I've been listening to usual plethora of podcasts from Podcast Alley. I find some of them very interesting, but quite often rather than just not putting out a show when they have nothing to say, they just waffle for an hour about this that and the other. I guess some people find it interesting hearing about the day to day events of all these different people, but personally I feel there are just too many other factual podcasts to bother listening to someone give me a rendition of their walk outside, or what the inside of a hotel room they are staying in looks like. However the awesome thing about this of course is that you can just flip between different podcasts or fast forward though the waffle. I think what I like about the technology is just the live and raw feel to it. Most of them don't have the polished often over produced babble we sometimes here on the radio, but people just being themselves.
I was listening to the Mike Tech Show yesterday and heard him talking about DYNDNS.ORG . Beside being a host provider for DNS services, they also provide you with a way of assigning a static name to a dynamic address. If you are running a host then you can download a client to update their site with your dynamic address, but if you have a firewall such as some of the higher end Dlink consumer models, they inherently support this feature. It works great. You can simply refer to the "hostname.gotdns.org" and you'll be forwarded on to your home's external network interface.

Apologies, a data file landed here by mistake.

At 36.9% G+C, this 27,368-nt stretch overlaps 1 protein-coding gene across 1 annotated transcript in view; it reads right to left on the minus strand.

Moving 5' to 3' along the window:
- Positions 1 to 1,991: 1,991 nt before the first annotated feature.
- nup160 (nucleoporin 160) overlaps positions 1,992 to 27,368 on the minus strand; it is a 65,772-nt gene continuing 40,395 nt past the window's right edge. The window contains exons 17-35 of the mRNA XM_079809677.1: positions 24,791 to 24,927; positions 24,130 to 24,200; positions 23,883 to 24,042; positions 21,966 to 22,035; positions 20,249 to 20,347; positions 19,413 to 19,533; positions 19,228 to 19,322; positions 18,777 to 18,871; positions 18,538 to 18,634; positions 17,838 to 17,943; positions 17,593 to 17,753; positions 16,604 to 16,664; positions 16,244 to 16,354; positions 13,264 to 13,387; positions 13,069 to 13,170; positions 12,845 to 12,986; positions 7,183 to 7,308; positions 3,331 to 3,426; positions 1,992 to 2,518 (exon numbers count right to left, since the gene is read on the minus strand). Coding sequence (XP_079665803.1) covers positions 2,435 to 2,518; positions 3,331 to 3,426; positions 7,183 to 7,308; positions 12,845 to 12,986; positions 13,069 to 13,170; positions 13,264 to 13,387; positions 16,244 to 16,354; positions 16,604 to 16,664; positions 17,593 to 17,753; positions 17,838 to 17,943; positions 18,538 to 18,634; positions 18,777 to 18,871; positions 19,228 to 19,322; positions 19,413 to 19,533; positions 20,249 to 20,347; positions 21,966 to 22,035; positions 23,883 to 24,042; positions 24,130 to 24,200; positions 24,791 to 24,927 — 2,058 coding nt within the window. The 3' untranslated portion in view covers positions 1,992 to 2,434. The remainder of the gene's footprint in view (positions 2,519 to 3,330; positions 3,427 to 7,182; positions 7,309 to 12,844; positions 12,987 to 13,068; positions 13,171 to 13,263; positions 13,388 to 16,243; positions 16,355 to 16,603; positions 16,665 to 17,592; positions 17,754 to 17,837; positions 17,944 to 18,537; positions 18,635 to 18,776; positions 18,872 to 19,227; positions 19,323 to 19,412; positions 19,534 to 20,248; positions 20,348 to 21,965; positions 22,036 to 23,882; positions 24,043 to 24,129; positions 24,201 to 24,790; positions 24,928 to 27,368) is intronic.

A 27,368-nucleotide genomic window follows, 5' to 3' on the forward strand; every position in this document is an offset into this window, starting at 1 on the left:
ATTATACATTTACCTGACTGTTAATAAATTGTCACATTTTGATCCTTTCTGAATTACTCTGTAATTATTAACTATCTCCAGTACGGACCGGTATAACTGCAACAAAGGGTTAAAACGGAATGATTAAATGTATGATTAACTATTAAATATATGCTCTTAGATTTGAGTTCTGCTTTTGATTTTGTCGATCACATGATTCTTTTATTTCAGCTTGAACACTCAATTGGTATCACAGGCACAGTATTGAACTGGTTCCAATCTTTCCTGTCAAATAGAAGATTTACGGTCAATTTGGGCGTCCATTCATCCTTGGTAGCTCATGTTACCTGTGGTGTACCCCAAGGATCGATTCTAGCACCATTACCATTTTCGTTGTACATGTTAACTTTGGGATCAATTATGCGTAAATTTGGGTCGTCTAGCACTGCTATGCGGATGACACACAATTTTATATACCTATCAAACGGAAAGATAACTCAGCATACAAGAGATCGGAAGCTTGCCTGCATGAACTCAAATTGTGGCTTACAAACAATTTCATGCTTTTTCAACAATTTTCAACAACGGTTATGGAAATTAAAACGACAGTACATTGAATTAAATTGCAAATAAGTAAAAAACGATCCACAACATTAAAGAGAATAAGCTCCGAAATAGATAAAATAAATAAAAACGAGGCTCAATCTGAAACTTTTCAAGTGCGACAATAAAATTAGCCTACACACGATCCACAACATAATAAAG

Another bit of news which I'm a little stoked about is the introduction of Yahoo! Music for US$4.95 a month. It's only for sites in the US right now, but man, FINALLY there is someone offering a reasonable price for subscription based music. I hear a lot of debate over how you really don't own the music, but come on, do you really want to own 150,000 songs, or do you just want access to them whenever you want. Granted this means they can raise the price on you and have you by short and curlies, but honestly the competition on this arena is only going to increase, and so the prices shouldn't go up too much. Either way I'm quite happy to spend $75 a year and have access to any song I want on my PC or MP3 player.
Monday, May 16, 2005
I've been listening to a lot of podcasts lately and have found the most productive sessions to be those with discussions involving individuals with great insights into the industry. I just listened to a podcast from MAKE magazine where Cory Doctorow (an accomplished blogger, author and more recently advocate for consumer rights with the EFF ) gave a very entertaining account of the recent demise of the broadcast flag in the U.S. I'm not going to go into a lot detail about it since I really couldn't do the flagrant attempt at inhibiting and controlling competition and innovation with DTV by the National Broadcasters Association and the MPAA justice.